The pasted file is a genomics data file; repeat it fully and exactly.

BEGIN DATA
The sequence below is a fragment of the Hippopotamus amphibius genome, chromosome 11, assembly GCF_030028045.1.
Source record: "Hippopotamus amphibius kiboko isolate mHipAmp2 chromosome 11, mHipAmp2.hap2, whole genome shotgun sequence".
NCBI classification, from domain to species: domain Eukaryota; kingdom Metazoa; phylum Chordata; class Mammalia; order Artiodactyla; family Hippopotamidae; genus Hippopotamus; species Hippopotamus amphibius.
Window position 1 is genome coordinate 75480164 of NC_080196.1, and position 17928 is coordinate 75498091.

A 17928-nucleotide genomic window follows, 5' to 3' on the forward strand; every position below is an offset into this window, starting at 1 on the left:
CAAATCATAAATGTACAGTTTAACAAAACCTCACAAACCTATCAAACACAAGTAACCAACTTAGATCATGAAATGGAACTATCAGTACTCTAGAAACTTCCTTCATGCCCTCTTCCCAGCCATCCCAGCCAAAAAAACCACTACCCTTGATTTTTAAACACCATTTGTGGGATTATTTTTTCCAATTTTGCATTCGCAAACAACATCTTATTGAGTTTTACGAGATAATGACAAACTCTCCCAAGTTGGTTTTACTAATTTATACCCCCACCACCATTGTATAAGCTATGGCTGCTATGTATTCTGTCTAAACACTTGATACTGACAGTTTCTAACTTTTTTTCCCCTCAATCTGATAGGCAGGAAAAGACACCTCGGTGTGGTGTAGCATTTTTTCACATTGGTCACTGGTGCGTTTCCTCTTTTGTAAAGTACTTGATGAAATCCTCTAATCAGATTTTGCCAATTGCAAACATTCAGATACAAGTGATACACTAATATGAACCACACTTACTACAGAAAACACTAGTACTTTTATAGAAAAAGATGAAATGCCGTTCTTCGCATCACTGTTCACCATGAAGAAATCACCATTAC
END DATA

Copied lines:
The sequence below is a fragment of the Hippopotamus amphibius genome, chromosome 11, assembly GCF_030028045.1.
Source record: "Hippopotamus amphibius kiboko isolate mHipAmp2 chromosome 11, mHipAmp2.hap2, whole genome shotgun sequence".
NCBI classification, from domain to species: domain Eukaryota; kingdom Metazoa; phylum Chordata; class Mammalia; order Artiodactyla; family Hippopotamidae; genus Hippopotamus; species Hippopotamus amphibius.
Window position 1 is genome coordinate 75480164 of NC_080196.1, and position 17928 is coordinate 75498091.

A 17928-nucleotide genomic window follows, 5' to 3' on the forward strand; every position below is an offset into this window, starting at 1 on the left:
CAAATCATAAATGTACAGTTTAACAAAACCTCACAAACCTATCAAACACAAGTAACCAACTTAGATCATGAAATGGAACTATCAGTACTCTAGAAACTTCCTTCATGCCCTCTTCCCAGCCATCCCAGCCAAAAAAACCACTACCCTTGATTTTTAAACACCATTTGTGGGATTATTTTTTCCAATTTTGCATTCGCAAACAACATCTTATTGAGTTTTACGAGATAATGACAAACTCTCCCAAGTTGGTTTTACTAATTTATACCCCCACCACCATTGTATAAGCTATGGCTGCTATGTATTCTGTCTAAACACTTGATACTGACAGTTTCTAACTTTTTTTCCCCTCAATCTGATAGGCAGGAAAAGACACCTCGGTGTGGTGTAGCATTTTTTCACATTGGTCACTGGTGCGTTTCCTCTTTTGTAAAGTACTTGATGAAATCCTCTAATCAGATTTTGCCAATTGCAAACATTCAGATACAAGTGATACACTAATATGAACCACACTTACTACAGAAAACACTAGTACTTTTATAGAAAAAGATGAAATGCCGTTCTTCGCATCACTGTTCACCATGAAGAAATCACCATTAC